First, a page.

Okutsuhime Shrine Festival in Wajima

Bathing a portable shrine in the ocean

By Alena Eckelmann    - 4 min read
When: Late Aug 2021

Young men dressed in women's clothes and with make-up on their faces carry a portable shrine into the ocean at Sodegahama Beach. Then small children on shore pull long ropes attached the shrine back and forth. This is the Okutsuhime Shrine Festival, the first in a series of four shrine festivals in Wajima. What a spectacle to watch; full of excitement and great fun.

Late summer is a perfect time to visit the Wajima area of the Noto Peninsula to enjoy some great spectacle at the Wajima Grand Festivals. Yes, it is not one but four festivals related to local shrines that take place from August 22 to 25 each year.

The festive activities start with the Okutsuhime Shrine Festival. Here is the legend that gave reason to this festival:

A Shinto God-Princess (hime means princess in Japanese) lived on Hegura Island about 50 km off the coast of the Noto Peninsula, Her Shinto God-Prince lived on the land in Wajima. They were very much in love but sadly, they were allowed to meet only once a year.

The fisherman of Wajima wanted to help the lovers find each other by carrying giant lanterns to brighten the night. Giant candles became giant lanterns (kikiro) in the shape of votive candles. Well, it has been said that they get intimate and the meeting of the two results in the birth of a new god.

Where there is love, there is jealousy. The God-Prince got jealous of the young, healthy local men who carried the portable shrine (mikoshi) with the God-Princess. To attract the wrath of a Shinto God is a terrible thing. Hence, the local men started to dress as women, and wore make-up like women. They still do this to this day making for a fun atmosphere.

After the Shinto ritual, a group of local children and teenagers performs a vigorous taiko drumming show.

The mikoshi is carried from Okutsuhime Shrine to Sodegahama Beach, where a Shinto priest conducts a purification ritual before the shrine enters the water of the ocean.

Then the action starts for good: the young men carry the shrine down the beach lined to both sides for local nobleman, then through a Shinto gate and into the water of the ocean.

A rope is attached to the mikoshi which is held by young children who aim to prevent the men from entering the water.

Like this the mikoshi is carried in and out of the ocean many times, until finally it is taken back ashore and brought to a temporary shrine for one night. The locals must enjoy this fun event a lot because they repeat it a second time of the following day.

Let legend by legend, the locals celebrate this shrine festival at the end of the fishing season to say thank you to the Shinto-Gods (kami-sama) for helping them to catch a lot of fish, stay accident free, and bring good fortune to their homes.

If you want to search for the princess, then make a trip to Hegura Island! It is just 2 km by 1 km in size and less than 100 people live there. A ferry takes locals and guests from Wajima Port to Hegura Port in 1h30min. Beware! There is only one ferry in the morning going to the island and one ferry in the evening coming back to Wajima. What to do if you get bored of princess hunt? Locals say that Hegura Island is a good spot for angling and bird-watching!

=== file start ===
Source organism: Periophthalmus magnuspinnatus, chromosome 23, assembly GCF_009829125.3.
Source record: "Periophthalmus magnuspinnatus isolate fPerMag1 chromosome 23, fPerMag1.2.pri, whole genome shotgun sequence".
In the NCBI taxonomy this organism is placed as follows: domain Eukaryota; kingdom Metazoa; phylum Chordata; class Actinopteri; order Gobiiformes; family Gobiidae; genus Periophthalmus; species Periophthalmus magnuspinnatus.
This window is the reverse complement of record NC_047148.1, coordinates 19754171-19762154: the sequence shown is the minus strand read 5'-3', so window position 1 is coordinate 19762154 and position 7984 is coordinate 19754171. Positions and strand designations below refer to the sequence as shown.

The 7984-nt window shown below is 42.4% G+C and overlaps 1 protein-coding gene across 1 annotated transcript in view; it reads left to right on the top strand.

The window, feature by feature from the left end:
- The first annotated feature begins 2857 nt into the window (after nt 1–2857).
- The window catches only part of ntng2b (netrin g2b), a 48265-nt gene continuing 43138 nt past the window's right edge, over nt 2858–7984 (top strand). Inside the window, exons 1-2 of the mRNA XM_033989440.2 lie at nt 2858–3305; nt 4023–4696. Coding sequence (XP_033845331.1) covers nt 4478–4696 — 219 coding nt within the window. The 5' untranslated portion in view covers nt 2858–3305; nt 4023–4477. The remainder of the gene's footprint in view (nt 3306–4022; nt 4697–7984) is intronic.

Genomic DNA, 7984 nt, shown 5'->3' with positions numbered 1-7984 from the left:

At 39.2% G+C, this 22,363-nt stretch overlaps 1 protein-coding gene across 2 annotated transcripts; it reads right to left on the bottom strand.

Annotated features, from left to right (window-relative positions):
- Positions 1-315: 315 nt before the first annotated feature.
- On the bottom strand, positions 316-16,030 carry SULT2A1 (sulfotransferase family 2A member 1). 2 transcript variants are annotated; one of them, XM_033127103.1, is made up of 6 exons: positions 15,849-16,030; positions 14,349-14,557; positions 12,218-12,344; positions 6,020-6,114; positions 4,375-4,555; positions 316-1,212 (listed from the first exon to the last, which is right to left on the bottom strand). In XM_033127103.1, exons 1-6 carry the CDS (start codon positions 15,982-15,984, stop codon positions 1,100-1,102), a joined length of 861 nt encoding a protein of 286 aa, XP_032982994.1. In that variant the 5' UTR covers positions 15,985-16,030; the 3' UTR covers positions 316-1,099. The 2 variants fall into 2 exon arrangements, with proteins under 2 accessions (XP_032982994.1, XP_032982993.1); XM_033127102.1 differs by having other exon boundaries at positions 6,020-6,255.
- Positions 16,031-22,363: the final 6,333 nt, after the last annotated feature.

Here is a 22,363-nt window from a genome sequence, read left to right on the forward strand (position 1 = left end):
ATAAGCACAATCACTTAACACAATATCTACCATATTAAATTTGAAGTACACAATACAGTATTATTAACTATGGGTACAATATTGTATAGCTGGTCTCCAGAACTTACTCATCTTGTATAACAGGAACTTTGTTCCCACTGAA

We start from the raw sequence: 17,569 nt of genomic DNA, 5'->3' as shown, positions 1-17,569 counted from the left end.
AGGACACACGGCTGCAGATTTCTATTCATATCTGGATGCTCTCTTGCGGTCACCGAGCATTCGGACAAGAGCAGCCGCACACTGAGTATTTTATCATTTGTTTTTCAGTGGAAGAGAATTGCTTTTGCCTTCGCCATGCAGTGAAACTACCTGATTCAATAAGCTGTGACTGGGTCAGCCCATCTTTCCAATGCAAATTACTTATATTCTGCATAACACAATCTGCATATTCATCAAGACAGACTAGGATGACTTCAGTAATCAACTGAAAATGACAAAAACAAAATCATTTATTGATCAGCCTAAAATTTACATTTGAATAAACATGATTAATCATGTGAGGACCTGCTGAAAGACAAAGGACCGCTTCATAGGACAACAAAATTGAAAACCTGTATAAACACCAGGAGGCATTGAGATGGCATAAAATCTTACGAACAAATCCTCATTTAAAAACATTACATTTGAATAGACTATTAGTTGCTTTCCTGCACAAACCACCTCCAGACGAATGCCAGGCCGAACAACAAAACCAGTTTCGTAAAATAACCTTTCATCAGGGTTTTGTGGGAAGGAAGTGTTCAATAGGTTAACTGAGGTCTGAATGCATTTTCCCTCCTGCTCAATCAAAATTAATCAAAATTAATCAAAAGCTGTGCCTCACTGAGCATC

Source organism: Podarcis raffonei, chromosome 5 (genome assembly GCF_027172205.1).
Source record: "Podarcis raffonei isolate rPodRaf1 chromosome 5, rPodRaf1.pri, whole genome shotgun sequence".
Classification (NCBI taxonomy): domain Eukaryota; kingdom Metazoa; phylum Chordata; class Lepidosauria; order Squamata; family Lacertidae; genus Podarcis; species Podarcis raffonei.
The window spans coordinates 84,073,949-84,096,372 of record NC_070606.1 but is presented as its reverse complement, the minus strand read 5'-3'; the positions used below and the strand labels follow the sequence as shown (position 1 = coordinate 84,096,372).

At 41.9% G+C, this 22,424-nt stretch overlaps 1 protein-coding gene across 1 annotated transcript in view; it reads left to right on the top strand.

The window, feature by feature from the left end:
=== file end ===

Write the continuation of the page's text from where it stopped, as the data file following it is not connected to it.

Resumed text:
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Alena Eckelmann

Alena Eckelmann @alena.eckelmann

Born East of the Wall and South of Berlin, I am celebrating my 15th year anniversary in Japan in May 2020, the country that I call home now. I lived in crazy Tokyo for 6 years and since 2011 I call the beautiful Kii Peninsula (Kumano, Koyasan and Yoshinoyama) my home.I have been a JapanTravel Partner since the conception of the platform in 2011! In Tokyo I worked in market research at AIP Corporation and in business education at JMEC. For the last 10 years I have been a guide for foreign visitors at Venture Japan, on top of being a Freelance Writer and a Business Researcher.  Apart from work, I trained at the Yoshinkan Aikido Dojo and at the Oedo Sukeroku Taiko Dojo for several years each, and I ran the 1st Tokyo Marathon and enjoyed cycling around Tokyo. During the last 10 years I am working with local authorities to improve their hospitality to foreign visitors and I have participated in many monitors as a media representative.  My current interest is in Japanese nature and spirituality. I love spending time in the forest and mountains, and I love visiting temples and shrines.   I am a licensed guide for the Kumano Kodo pilgrimage trails  and for Koyasan, the Buddhist monastery, in addition to being a practitioner and licensed guide for Forest Therapy (Shinrin Therapy).  As a guide for walking tours, I have taken visitors to walk the Kumano Kodo trails, the Nakasendo trail and the Shikoku 88 temple pilgrimage trail.  Being grounded during this COVID-19 crisis, I enjoy gardening, baking bread in my new Japanese bread-maker and going for walks around 'my' village.  Take care, keep well, stay safe! 

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Kim B 5 months ago
This would be such an interesting event to attend!